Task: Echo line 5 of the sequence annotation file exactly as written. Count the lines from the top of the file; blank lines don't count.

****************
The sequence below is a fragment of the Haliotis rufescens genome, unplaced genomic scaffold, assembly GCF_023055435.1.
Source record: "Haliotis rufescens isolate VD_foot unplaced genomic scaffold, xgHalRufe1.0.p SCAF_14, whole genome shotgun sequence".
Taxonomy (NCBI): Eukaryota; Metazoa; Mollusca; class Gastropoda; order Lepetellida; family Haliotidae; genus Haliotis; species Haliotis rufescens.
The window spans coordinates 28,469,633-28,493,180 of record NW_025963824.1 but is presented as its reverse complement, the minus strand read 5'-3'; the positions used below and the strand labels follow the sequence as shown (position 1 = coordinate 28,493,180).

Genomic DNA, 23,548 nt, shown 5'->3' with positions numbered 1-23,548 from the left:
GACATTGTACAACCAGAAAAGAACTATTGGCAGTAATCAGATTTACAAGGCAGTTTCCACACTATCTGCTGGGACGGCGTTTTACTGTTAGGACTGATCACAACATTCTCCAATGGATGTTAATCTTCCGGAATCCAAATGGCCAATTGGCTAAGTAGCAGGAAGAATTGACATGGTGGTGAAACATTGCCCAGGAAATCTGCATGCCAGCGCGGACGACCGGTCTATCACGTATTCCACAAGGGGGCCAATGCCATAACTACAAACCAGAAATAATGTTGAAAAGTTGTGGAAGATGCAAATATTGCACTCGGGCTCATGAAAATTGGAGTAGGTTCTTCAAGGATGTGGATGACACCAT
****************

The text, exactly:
Genomic DNA, 23,548 nt, shown 5'->3' with positions numbered 1-23,548 from the left: